Seattle University president on Jesuit higher ed in the age of Francis

As one who works and teaches at a Jesuit high school, I often consult the writings of others in the field to see how contemporaries in Ignatian education are framing the mission and purpose of our ministry, to see how they are reading and interpreting the signs of the times. To that end, I enjoyed reading the State of the University Address recently given by Father Stephen V. Sundborg, S.J., President of Seattle University. Among a number of comments that caught my attention, here are a few. 

On Pope Francis

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Speaking of Pope Francis, Fr. Sundborg said, "Perhaps nothing can match what we want this Catholic Jesuit university to be more than the example of Pope Francis in mercy, in dialogue, in service of others... and in all things a personal faith in Jesus of the Gospels, which lights up his pilgrim path as pope for Catholics, and moral leader and friend of all." 

Fr. Sundborg asked: "How does the encouragement of this Jesuit pope inspire this Jesuit university? I hope it helps all of us, however we contribute to advancing the mission of Seattle University, feel grateful for our opportunity to serve, renewed for what we do together and joyfully hopeful about the future of our students, our alumni, and their impact on the world."

On Being in Seattle

For Fr. Sundborg, Seattle University's name is critical. It's not enough to be in Seattle; rather, Seattle U must also serve Seattle. Place is important.  

Increasingly, we are glad to tie our future to the promise and the impact of Seattle and its region. We are named for the city and we seek to match its vibrant future, to contribute to it, to use it as our learning lab, and to make it our own. We are proud to be the independent Jesuit university at the heart of Seattle and we aim to have Seattle and its region take pride in the kind of university we are for it and the kind of impact we have with it. As I have said, "Seattle University is Seattle's university!"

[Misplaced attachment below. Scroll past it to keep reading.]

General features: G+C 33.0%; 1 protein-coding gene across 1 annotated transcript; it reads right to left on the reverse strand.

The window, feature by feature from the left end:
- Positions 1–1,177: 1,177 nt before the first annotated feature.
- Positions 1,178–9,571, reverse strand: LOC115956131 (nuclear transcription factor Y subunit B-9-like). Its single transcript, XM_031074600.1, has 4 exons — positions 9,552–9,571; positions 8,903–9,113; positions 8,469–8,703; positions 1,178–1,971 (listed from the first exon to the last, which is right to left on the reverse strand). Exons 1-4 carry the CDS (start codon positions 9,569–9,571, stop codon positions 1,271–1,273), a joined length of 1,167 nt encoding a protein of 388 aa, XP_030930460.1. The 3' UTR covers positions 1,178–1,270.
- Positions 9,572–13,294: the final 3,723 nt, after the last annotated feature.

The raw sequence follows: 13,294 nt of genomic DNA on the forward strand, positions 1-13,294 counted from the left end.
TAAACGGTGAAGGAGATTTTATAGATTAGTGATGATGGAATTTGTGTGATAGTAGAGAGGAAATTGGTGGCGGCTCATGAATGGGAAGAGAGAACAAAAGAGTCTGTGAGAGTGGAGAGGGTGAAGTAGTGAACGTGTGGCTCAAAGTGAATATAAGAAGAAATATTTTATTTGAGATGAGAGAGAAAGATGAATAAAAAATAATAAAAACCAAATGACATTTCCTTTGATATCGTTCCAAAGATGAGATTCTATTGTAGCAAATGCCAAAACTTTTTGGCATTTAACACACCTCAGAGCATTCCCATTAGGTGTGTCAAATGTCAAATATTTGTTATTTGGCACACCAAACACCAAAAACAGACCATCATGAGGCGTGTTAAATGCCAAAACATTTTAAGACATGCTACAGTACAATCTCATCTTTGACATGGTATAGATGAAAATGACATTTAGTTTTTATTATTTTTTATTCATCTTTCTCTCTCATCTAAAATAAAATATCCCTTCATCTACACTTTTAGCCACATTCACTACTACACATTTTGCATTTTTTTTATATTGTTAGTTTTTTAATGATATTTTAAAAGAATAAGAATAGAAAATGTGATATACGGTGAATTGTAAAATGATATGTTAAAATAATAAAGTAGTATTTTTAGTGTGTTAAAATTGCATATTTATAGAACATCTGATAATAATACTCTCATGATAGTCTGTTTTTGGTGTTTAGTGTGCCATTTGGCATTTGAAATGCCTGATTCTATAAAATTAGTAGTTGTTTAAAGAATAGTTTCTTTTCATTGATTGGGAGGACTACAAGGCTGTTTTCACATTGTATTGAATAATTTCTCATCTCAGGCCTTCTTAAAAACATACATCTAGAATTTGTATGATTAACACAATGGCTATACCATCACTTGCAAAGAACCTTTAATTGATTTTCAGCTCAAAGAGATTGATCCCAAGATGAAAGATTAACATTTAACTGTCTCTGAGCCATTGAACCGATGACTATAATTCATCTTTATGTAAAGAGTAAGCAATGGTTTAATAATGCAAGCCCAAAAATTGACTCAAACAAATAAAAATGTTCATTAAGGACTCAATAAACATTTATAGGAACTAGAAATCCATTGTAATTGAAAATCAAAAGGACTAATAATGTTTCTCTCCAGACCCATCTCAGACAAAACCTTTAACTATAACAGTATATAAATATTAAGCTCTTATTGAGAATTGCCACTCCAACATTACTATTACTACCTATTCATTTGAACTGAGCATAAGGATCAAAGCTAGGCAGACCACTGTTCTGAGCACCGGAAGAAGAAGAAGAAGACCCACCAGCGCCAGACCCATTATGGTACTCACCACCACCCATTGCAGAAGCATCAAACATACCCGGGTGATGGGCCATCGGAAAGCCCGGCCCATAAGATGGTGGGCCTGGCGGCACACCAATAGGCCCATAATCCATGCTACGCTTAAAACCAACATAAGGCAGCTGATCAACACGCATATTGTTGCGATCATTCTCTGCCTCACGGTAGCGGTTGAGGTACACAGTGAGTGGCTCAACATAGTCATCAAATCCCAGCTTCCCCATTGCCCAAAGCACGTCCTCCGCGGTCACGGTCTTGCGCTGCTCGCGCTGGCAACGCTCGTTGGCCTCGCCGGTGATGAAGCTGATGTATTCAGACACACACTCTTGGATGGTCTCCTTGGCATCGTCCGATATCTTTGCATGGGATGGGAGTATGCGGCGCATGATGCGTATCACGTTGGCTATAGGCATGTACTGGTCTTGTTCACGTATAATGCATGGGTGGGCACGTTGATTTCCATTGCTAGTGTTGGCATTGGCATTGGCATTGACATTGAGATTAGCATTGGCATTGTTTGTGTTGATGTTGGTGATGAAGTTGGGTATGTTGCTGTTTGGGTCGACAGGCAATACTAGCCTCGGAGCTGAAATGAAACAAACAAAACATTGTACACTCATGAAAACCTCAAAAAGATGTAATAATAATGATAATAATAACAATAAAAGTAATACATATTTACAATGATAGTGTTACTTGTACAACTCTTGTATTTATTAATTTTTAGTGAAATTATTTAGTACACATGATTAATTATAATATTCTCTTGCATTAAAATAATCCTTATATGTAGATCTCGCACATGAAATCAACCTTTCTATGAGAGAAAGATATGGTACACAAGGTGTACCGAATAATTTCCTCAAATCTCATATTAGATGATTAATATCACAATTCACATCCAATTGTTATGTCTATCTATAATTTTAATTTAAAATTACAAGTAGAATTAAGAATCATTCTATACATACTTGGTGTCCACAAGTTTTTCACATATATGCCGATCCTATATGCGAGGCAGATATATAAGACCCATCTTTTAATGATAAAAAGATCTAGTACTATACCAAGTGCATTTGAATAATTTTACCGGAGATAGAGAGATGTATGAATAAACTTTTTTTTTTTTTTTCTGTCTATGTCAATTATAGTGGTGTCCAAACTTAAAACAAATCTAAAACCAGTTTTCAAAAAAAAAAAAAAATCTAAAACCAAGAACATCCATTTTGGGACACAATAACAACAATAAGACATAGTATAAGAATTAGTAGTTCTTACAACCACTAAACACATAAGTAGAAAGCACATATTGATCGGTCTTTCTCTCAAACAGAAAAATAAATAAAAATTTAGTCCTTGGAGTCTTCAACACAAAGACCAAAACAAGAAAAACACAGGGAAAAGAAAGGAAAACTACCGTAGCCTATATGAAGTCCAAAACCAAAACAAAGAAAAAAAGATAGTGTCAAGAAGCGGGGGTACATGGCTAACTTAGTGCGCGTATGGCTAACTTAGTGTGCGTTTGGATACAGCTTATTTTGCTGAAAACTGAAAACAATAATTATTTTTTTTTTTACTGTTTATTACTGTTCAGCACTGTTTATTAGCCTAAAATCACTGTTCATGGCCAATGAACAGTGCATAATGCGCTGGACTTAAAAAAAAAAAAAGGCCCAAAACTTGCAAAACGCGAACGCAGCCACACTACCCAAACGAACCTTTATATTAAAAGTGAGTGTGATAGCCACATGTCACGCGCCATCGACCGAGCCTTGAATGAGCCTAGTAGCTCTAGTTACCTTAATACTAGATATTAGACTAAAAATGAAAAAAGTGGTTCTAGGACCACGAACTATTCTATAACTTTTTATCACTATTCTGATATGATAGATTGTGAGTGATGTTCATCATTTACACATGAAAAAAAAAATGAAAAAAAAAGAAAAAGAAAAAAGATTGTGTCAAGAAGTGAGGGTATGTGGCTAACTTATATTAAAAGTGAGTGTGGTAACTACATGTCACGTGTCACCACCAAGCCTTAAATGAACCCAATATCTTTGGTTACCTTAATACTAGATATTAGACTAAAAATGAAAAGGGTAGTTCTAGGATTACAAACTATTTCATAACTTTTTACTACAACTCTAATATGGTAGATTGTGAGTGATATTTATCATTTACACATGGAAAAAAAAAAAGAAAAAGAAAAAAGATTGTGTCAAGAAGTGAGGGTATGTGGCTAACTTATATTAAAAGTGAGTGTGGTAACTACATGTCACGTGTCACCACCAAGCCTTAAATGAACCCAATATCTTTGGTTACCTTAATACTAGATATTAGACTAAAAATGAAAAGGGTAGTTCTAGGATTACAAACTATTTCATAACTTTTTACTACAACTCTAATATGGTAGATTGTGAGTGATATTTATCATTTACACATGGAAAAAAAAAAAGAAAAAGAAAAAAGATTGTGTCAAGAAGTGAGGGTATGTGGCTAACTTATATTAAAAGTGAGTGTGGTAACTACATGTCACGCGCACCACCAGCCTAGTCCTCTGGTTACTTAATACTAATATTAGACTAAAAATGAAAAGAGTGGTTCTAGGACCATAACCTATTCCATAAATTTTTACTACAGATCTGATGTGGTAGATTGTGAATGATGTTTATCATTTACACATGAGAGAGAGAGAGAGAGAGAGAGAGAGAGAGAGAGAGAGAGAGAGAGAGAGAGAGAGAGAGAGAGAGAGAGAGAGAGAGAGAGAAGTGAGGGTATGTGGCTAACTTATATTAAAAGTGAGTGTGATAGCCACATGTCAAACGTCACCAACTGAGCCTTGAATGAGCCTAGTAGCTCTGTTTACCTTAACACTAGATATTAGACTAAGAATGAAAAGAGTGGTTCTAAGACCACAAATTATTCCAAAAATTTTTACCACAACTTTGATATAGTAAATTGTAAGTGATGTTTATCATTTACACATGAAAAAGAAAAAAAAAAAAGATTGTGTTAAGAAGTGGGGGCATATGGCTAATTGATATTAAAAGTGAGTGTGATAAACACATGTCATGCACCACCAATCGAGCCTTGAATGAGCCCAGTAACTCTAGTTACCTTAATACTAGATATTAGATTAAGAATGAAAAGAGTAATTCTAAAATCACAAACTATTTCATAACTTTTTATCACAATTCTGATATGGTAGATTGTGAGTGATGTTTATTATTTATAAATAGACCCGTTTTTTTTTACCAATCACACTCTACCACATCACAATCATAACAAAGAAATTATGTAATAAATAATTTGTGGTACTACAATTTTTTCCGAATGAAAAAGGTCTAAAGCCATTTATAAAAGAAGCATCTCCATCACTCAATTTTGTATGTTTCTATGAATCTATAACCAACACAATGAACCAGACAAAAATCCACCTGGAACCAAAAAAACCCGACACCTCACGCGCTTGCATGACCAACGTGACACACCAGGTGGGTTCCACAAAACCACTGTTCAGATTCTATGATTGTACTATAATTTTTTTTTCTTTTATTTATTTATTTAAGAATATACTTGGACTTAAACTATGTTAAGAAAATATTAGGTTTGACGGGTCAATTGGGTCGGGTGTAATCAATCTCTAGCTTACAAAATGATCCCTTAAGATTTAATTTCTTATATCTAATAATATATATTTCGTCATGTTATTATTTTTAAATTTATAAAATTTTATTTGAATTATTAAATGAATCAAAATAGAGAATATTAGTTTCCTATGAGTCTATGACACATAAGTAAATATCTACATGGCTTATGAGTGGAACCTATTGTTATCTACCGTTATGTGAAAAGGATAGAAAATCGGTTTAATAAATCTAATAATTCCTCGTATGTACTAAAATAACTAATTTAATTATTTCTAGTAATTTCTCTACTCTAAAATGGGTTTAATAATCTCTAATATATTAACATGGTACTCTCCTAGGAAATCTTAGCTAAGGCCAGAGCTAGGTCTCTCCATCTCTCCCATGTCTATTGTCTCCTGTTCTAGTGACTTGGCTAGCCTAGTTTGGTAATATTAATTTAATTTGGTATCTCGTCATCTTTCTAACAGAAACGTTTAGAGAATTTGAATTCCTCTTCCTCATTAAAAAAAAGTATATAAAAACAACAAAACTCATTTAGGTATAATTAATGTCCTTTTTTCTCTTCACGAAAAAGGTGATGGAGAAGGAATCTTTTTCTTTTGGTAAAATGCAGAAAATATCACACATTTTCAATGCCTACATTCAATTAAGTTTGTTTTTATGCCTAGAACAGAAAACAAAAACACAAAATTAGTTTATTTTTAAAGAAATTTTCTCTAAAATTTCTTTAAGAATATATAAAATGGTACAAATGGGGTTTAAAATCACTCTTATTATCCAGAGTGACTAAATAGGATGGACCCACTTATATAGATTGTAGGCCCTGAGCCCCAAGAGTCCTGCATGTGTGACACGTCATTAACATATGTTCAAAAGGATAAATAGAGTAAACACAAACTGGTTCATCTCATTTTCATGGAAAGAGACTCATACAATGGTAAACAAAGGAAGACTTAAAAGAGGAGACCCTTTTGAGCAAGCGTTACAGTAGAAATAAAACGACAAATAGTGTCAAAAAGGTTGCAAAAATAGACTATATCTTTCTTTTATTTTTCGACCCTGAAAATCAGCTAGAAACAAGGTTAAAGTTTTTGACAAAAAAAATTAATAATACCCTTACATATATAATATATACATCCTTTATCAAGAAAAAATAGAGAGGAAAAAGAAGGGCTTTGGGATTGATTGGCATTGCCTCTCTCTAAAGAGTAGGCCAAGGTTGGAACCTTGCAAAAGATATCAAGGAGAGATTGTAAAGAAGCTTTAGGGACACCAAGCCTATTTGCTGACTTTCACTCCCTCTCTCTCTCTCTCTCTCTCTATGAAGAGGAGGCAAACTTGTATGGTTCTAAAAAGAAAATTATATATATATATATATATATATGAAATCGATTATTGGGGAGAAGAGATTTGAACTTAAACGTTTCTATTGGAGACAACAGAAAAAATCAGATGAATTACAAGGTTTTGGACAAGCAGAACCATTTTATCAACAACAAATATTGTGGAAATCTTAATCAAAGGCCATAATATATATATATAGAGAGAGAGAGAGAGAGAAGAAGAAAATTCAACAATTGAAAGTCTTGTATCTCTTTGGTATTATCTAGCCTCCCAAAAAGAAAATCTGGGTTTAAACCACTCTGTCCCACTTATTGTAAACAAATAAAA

I think it's tempting, in education, to lose sight of where one is situated. I think this has been one of the hallmarks of my experience in Jesuit education, the emphasis on where one stands, the mindfulness of context. Though I'm not an expert in Ignatian spirituality, I imagine this emphasis flows from the Ignatian spiritual practice of "composition of place," what Fr. Peter-Hans Kolvenbach (former superior general of the Jesuits) called an "exercise of the imagination to situate prayerful contemplation in concrete human circumstances." 

We want to send off citizens to change the world, but what about that world as it exists outside one's front door, on one's own street? How can we change the world if we don't start with our own neighborhoods?  

On Being a Catholic University

Fr. Sundborg also offered strong comments on the Catholicity of Seattle University, observing: 

I visualize a Seattle University as a Catholic university more central to and accepted as an essential ministry of the Catholic Church of our region and offering so much of importance that is not otherwise available to parishes and people. We are proudly Catholic, committed to engage faithfully in that exciting and challenging arena where church meets culture, to do so within our Jesuit tradition, encouraged by how Pope Francis witnesses to the Jesuit engagement of faith and society, and to do so while providing a center for ecumenical and interreligious dialogue and common action. This is our past; and this will be our future.

Though certainly parish life involves culture meeting church in important ways, a Catholic school presents a special opportunity to reflect upon this relationship. A Catholic school, Jesuit or otherwise, is well situated to respond to what the Second Vatican Council urged in "Gaudium et Spes": "In language intelligible to every generation, it [the church] should be able to answer the ever recurring questions which people ask about the meaning of this present life and of the life to come, and how one is related to the other." Students come to campus with questions of all kinds, and influences of all kinds. How we introduce the Gospel, how we inspire young men and women to engage the faith quest, is a delicate and complex task. 

The above were just a few of the paragraphs I found worthwhile. I encourage you to read the rest of Fr. Sundborg's address online at Seattle University's website.      

 
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